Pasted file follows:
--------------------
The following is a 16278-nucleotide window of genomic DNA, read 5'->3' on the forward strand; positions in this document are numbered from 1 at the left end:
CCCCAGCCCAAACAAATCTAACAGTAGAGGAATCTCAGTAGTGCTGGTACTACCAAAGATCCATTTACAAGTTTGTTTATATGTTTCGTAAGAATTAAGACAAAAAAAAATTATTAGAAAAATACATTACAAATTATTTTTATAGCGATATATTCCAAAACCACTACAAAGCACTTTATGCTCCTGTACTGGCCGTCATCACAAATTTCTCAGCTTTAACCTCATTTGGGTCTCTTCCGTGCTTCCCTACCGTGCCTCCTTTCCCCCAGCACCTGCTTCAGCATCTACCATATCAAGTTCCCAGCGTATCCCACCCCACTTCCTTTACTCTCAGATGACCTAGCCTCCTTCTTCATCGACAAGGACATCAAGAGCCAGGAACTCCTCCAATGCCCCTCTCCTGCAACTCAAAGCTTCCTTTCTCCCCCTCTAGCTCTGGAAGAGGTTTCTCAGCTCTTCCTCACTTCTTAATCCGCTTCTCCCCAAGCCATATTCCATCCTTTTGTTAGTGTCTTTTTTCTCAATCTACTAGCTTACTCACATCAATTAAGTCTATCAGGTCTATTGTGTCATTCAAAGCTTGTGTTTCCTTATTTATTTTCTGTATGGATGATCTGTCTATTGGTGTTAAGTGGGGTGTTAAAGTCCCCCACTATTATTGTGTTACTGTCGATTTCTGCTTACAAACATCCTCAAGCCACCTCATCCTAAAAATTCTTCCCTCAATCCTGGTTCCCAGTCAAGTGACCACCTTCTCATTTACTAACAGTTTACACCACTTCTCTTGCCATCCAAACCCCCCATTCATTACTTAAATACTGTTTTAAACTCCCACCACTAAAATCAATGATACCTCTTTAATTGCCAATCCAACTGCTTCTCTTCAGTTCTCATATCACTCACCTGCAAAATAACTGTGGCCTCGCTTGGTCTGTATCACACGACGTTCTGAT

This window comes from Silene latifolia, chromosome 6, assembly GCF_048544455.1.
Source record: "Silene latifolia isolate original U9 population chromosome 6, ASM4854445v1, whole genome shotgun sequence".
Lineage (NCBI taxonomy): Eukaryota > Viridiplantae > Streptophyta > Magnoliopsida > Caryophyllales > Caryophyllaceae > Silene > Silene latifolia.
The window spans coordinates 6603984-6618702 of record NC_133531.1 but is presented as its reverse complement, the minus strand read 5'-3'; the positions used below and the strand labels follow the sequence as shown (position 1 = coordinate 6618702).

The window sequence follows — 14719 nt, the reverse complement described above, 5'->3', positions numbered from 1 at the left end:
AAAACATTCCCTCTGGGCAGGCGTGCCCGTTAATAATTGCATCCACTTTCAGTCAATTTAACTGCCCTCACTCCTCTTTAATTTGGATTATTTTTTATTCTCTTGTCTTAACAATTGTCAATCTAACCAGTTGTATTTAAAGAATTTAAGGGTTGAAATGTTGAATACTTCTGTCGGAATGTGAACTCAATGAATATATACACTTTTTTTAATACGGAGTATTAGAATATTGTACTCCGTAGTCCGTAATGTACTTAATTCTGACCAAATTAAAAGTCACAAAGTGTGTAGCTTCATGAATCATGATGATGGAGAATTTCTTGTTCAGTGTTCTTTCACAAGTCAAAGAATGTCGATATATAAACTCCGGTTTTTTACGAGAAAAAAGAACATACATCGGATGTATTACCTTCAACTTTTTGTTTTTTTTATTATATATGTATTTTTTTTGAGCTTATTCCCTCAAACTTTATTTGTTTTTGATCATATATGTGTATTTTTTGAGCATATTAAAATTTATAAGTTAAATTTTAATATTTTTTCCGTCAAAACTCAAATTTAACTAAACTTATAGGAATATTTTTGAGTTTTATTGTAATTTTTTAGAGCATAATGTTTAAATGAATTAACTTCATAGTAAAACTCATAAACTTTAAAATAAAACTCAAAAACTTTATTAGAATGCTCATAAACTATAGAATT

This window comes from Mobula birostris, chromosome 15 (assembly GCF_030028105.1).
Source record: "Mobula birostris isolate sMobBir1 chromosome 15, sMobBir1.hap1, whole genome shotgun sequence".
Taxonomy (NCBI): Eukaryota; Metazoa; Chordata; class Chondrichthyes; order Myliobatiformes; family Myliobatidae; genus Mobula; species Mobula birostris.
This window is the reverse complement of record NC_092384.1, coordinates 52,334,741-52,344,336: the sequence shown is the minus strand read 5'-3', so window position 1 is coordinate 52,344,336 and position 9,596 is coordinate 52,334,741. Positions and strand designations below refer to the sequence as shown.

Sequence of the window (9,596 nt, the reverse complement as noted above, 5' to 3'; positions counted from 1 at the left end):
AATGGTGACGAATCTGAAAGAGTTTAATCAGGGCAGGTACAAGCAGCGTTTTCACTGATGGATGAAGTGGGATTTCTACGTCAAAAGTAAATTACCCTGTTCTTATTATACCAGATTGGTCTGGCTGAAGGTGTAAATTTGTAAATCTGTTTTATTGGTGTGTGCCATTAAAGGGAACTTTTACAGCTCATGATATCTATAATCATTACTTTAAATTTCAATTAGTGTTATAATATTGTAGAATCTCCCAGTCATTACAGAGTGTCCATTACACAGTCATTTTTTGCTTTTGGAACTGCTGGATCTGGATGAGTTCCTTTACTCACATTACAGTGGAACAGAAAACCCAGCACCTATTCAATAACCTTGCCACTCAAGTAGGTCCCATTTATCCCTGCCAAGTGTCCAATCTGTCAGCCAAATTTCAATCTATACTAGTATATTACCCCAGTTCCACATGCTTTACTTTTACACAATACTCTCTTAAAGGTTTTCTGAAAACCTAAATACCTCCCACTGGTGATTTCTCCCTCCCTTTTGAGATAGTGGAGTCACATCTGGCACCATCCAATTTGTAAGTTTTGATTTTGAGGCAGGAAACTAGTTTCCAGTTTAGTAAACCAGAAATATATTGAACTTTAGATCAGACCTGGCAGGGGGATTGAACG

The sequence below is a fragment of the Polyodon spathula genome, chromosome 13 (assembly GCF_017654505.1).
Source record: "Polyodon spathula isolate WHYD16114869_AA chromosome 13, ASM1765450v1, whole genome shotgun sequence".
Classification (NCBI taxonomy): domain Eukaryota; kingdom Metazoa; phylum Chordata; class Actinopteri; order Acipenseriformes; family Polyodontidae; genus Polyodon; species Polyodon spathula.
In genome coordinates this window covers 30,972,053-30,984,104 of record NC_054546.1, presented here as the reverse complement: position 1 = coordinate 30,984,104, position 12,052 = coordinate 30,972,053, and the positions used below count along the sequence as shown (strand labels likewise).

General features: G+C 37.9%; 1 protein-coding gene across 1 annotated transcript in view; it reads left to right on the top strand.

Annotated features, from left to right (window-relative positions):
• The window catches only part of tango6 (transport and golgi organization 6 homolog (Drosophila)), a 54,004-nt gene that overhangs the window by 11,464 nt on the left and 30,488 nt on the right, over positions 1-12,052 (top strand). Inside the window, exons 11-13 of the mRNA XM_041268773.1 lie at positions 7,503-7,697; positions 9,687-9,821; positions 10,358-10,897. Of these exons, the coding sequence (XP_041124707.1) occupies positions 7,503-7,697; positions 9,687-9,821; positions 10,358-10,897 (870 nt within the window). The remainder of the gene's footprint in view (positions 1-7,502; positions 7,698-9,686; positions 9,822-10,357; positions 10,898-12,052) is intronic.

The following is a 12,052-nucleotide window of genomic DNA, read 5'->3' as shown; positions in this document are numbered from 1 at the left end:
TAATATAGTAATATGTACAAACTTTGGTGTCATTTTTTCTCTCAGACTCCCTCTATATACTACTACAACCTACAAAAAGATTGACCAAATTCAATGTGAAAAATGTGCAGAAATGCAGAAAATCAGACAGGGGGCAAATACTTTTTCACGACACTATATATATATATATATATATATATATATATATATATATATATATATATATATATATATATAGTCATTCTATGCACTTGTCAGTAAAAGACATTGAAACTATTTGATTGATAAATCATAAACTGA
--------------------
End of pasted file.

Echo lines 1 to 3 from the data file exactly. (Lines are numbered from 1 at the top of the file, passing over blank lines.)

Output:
The following is a 16278-nucleotide window of genomic DNA, read 5'->3' on the forward strand; positions in this document are numbered from 1 at the left end:
CCCCAGCCCAAACAAATCTAACAGTAGAGGAATCTCAGTAGTGCTGGTACTACCAAAGATCCATTTACAAGTTTGTTTATATGTTTCGTAAGAATTAAGACAAAAAAAAATTATTAGAAAAATACATTACAAATTATTTTTATAGCGATATATTCCAAAACCACTACAAAGCACTTTATGCTCCTGTACTGGCCGTCATCACAAATTTCTCAGCTTTAACCTCATTTGGGTCTCTTCCGTGCTTCCCTACCGTGCCTCCTTTCCCCCAGCACCTGCTTCAGCATCTACCATATCAAGTTCCCAGCGTATCCCACCCCACTTCCTTTACTCTCAGATGACCTAGCCTCCTTCTTCATCGACAAGGACATCAAGAGCCAGGAACTCCTCCAATGCCCCTCTCCTGCAACTCAAAGCTTCCTTTCTCCCCCTCTAGCTCTGGAAGAGGTTTCTCAGCTCTTCCTCACTTCTTAATCCGCTTCTCCCCAAGCCATATTCCATCCTTTTGTTAGTGTCTTTTTTCTCAATCTACTAGCTTACTCACATCAATTAAGTCTATCAGGTCTATTGTGTCATTCAAAGCTTGTGTTTCCTTATTTATTTTCTGTATGGATGATCTGTCTATTGGTGTTAAGTGGGGTGTTAAAGTCCCCCACTATTATTGTGTTACTGTCGATTTCTGCTTACAAACATCCTCAAGCCACCTCATCCTAAAAATTCTTCCCTCAATCCTGGTTCCCAGTCAAGTGACCACCTTCTCATTTACTAACAGTTTACACCACTTCTCTTGCCATCCAAACCCCCCATTCATTACTTAAATACTGTTTTAAACTCCCACCACTAAAATCAATGATACCTCTTTAATTGCCAATCCAACTGCTTCTCTTCAGTTCTCATATCACTCACCTGCAAAATAACTGTGGCCTCGCTTGGTCTGTATCACACGACGTTCTGAT

This window comes from Silene latifolia, chromosome 6, assembly GCF_048544455.1.